Most countries lagging on 2030 health SDGs

Singapore leads 188 countries while Afghanistan comes in last in terms of meeting Sustainable Development Goal (SDG) 3, which aims to ensure healthy lives and promote well-being for all.

Scientists warn that unless significant political and financial investments are made, many countries will not meet the health-related UN Sustainable Development Goals (SDGs) by 2030.

Fewer than five per cent of the countries were likely to meet targets on road deaths, childhood obesity, suicides and tuberculosis. However, over 60 per cent of the countries were on track to meet targets on malaria, child mortality and neonatal and maternal death rates, according to a study published this month (12 September) in The Lancet.

Singapore ranked first and Afghanistan last out of 188 countries in terms of meeting SDG 3, which deals with ensuring healthy lives and promoting well-being for all.

European countries made up most of the top 20 while the United States is at number 24. China ranked 74th with low scores on air pollution, road injury, poisoning and smoking, while India scored 128th position with low scores on air pollution, sanitation, hepatitis B and child wasting.

Health reforms and policies, such as expanding health insurance scheme to rural populations and unemployed urban residents in China, have helped some low- and middle-income countries, such as, China, Cambodia, Equatorial Guinea, Laos, Rwanda and Turkey record the greatest improvements on the Universal Health Coverage (UHC) indicator between 2000 and 2016.

This evidence will show which countries, in what priority areas of national health development, are falling behind and need to do more to meet the SDGs.

Alan Lopez, University of Melbourne

This is the second global baseline assessment of the SDGs and includes four new indicators (vaccine coverage, physical and sexual violence, childhood sexual abuse and well-certified death registration), and significant updates to the UHC indicator.

The study is part of the Global Burden of Disease enterprise by the Institute for Health Metrics and Evaluation at the University of Washington in Seattle. It estimates progress for 37 out of 50 health-related indicators included in the SDGs, as well as an overall health-related SDG index.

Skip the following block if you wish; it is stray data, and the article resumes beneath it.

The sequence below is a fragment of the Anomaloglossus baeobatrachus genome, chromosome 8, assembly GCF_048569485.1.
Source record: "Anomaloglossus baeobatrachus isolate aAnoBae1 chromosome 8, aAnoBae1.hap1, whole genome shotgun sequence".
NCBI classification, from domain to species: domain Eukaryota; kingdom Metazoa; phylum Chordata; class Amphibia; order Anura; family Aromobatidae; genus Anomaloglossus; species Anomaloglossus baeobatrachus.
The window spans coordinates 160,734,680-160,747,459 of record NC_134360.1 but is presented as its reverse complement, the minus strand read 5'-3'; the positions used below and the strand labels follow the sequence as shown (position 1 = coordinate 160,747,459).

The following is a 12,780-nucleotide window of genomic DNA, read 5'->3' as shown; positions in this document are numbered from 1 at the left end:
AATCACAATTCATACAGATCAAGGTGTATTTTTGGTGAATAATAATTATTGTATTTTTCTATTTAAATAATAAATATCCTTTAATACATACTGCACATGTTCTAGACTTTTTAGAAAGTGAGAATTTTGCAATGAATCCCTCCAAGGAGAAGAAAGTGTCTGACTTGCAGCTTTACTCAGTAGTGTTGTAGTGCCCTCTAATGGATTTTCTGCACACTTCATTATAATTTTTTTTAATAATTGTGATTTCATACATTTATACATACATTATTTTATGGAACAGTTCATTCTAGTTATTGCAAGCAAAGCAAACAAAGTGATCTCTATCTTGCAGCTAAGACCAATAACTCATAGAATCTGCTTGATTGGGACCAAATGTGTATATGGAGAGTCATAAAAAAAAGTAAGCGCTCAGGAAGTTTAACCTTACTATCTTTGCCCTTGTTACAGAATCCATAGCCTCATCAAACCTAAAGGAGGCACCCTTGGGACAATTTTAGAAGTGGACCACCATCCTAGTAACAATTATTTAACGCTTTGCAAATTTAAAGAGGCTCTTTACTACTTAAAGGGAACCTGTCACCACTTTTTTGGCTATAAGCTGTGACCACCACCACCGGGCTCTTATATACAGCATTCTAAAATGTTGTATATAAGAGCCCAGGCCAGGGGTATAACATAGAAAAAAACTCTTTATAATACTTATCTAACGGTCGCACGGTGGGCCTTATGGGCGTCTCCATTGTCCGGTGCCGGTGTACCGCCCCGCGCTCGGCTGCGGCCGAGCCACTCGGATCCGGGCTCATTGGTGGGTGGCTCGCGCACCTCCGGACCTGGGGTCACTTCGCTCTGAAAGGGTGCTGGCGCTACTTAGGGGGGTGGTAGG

“This evidence will show which countries, in what priority areas of national health development, are falling behind and need to do more to meet the SDG goals,” says Alan Lopez, director of the Global Burden of Disease Group and Rowden-White Chair of Global Health and Burden of Disease Measurement at the University of Melbourne.

Lopez tells SciDev.Net that countries should be made accountable through independent, annual assessments.

On the basis of current trends, Angola, Kazakhstan, Nigeria, Swaziland and Timor-Leste were projected to have the largest improvements on the overall health-related SDG index by 2030.

Improvements were mainly driven by projected performance on child mortality and UHC, met need for family planning with modern contraceptive methods, and skilled birth attendance.

Serbia, Sri Lanka, Ukraine and Venezuela were among the countries projected to experience worsening performance by 2030, driven by current trends on childhood obesity and harmful alcohol use.

Only seven per cent of the countries were projected to meet the target on HIV/AIDS, and no country was projected to reach the SDG target on TB.

“The analysis of the global burden of disease provides a timely observation on where the world stands in its approach to the health-related SDGs,” Annmaree O’Keeffe, non-resident fellow at the Sydney-based Lowy Institute for International Policy, tells SciDev.Net.

“More importantly, this is a much needed reminder for policy makers to focus on the fact that achieving these goals for the world’s poor will take a much greater commitment by countries and international organisations than is currently the case.”

“That responsibility is shared by all partners and needs not just a funding boost but policy settings by national governments which address the range of issues which contribute to poor health,” she adds.

This piece was produced by SciDev.Net’s Asia & Pacific desk.

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